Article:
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The Campanile

Palo Alto’s history of redlining

Editor’s note: This story is the first installment of a series of articles addressing the inequalities in our city, our community and our school. 

The divide between East Palo Alto and Palo Alto is undeniable. From the achievement gap to the literal splitting of the cities by the Bayshore Freeway, East Palo Alto and Palo Alto face a breach so large many East Palo Alto residents attending school in Palo Alto feel like they live two separate lives, former East Palo Alto Mayor Laura Martinez said. 

“I feel like I grew up in two cities because I had friends and extracurricular activities after school in both,” Martinez said. “It was like living in two worlds.”

For an affluent city that preaches racial tolerance, Palo Alto’s controversial history with fair housing issues is often ignored. Despite being located across the country from the Jim Crow era south, the Palo Alto of the early to mid-1900s exhibited segregationist behaviors. 

From egregious redlining to Klan rallies on University Avenue, the racist tendencies of Palo Alto’s history have long-lasting effects on today’s Palo Alto, particularly for minorities and students of color. 


The History:

Palo Alto entered the 20th century as a town of around 1,500 according to the United States Census but quickly grew to 6,000 by 1920. However, increases in the Black and Asian populations of Palo Alto during this time period prompted the Chamber of Commerce to pass a resolution vowing to force all incoming minority residents into a segregated district.

The Northern California American Civil Liberties Union of Northern California described the spirit of the resolution as a guideline for realtors in the Palo Alto housing market.

The real estate industry carried out these segregationalist policies using a combination of block-busting, where realtors identify neighborhoods to sell houses to African Americans and encourage white residents to leave, white-only deed restrictions and not insuring mortgages in non-white neighborhoods.

These actions pushed minority buyers into what would later become East Palo Alto. Incorporated in 1983, the city had a 60% Black population at that time, compared to the 2.3% black population in Palo Alto. The racial makeup of East Palo Alto has shifted to predominantly  Hispanic or Latinx, but, whether through segregational real-estate practices or unequal housing opportunities, the redlining of Palo Alto continues.


The 101:

The Bayshore Freeway, a segment of Highway 101, splits Palo Alto and East Palo Alto into two cities and redirects residents of color away from Palo Alto. 

Initially constructed in 1962, the freeway contributes to the economic and racial segregation of Palo Alto and East Palo Alto, as visible today in Palo Alto’s lack of Black and Latinx residents. According to 2019 Census data, only 1.6% of Palo Alto residents identify as  African American. In East Palo Alto over 10% of residents identify as African American. The percent of people who identify as white in Palo Alto is nearly 60%, while in East Palo Alto the number is 30%. These are still two different cities, and barriers built in the past hinder meaningful change.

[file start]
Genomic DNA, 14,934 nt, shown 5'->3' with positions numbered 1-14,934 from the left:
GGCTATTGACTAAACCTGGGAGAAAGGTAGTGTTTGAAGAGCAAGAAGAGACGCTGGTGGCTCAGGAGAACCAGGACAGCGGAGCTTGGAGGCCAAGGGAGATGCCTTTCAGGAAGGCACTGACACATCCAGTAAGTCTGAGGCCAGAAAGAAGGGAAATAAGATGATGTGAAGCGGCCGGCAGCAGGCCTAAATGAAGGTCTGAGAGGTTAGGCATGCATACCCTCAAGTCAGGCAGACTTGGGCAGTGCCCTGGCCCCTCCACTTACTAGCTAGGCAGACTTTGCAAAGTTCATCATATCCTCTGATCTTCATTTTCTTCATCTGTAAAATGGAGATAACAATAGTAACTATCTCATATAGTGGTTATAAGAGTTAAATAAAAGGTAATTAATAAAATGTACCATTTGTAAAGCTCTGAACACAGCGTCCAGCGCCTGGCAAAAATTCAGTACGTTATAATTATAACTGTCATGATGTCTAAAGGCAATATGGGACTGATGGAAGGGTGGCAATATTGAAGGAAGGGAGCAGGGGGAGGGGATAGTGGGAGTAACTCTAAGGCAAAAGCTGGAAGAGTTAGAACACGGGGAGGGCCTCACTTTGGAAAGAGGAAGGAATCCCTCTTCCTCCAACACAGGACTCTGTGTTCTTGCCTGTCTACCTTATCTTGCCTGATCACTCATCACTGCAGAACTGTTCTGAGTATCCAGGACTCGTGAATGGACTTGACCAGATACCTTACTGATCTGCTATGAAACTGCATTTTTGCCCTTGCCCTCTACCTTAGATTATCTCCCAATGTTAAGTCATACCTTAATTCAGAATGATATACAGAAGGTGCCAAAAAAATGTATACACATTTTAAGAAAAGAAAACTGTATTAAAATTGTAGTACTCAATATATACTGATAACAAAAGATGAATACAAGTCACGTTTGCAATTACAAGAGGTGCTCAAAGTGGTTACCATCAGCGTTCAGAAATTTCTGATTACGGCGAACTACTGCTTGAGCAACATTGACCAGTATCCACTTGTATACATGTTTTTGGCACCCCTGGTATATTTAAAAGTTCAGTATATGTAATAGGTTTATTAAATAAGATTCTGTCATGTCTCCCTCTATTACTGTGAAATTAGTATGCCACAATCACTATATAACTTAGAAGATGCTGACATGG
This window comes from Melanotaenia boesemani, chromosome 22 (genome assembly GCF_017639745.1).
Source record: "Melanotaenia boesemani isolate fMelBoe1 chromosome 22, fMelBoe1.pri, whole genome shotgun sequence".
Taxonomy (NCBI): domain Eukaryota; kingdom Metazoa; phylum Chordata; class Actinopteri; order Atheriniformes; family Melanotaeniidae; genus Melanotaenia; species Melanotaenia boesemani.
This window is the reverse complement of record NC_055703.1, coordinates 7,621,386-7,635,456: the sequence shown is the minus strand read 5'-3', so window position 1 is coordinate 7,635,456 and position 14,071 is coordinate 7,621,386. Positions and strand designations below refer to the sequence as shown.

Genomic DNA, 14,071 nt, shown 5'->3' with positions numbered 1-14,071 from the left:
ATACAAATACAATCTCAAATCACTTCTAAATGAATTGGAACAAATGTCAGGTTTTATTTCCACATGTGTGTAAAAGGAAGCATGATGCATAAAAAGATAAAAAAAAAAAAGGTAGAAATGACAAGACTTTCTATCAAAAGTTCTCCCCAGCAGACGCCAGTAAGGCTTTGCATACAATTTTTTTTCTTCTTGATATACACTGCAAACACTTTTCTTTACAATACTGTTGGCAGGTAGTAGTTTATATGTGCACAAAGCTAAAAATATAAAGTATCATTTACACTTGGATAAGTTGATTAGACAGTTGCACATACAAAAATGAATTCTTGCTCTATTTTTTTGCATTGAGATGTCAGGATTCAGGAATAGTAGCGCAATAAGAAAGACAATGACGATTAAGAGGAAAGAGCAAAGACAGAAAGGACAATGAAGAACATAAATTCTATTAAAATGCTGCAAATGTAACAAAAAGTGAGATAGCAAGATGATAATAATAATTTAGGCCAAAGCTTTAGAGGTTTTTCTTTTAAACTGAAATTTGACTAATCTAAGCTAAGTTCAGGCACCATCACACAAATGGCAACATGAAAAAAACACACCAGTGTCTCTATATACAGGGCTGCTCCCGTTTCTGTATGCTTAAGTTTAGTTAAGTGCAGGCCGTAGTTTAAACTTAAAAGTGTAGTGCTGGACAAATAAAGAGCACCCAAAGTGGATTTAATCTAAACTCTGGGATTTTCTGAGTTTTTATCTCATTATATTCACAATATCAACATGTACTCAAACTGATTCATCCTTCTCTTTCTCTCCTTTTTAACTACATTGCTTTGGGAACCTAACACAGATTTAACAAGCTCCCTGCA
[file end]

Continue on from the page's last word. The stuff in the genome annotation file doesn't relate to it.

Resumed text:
The dramatic differences in education and housing opportunity between Palo Alto and East Palo Alto provide a clear example of the effects of redlining. Known as the murder capital of the world in 1992, East Palo Alto has re-established its image as a safe, suburban, Silicon Valley suburb. But because of its proximity to Stanford and major tech corporations, it has also become subject to the effects of gentrification. 

According to Census data, East Palo Alto’s racial demographic has seen a significant decrease in its Black residents. In 1980, 55% of the city’s residents were Black. In 2013, that number fell to 15%. East Palo Alto’s median household income has shown minimal growth from $39,597 in 1980 to $46,932 in 2013. This loss of Black residents is a clear indicator of residential displacement. As housing prices increase but wages remain relatively stagnant, this disparity median forces long-time residents to exit the city. 

East Palo Alto, previously considered a backwater of affluent Silicon Valley, has seen steady increases in the cost of living and is nearly as unaffordable as Palo Alto. High rent and mortgage rates from increasingly high property values force low-income residents to relocate to lower-income neighborhoods. 

Palo Alto Historical Association member Steve Staiger said while many East Palo Alto residents were forced out of the city because of the surge in housing prices, some chose to leave because their neighborhoods became gentrified. 

“Part of it is there was a sizable population of Black people in East Palo Alto who, as they got older, were suddenly owning a house with much greater value in a community they maybe didn’t want because it was changing,” Staiger said. “I think there are others who definitely got pushed out, but for those who earlier had bought the property … as the property value went up and their community became less a part of them and they became less a part of the community, it was easier for them to leave.”

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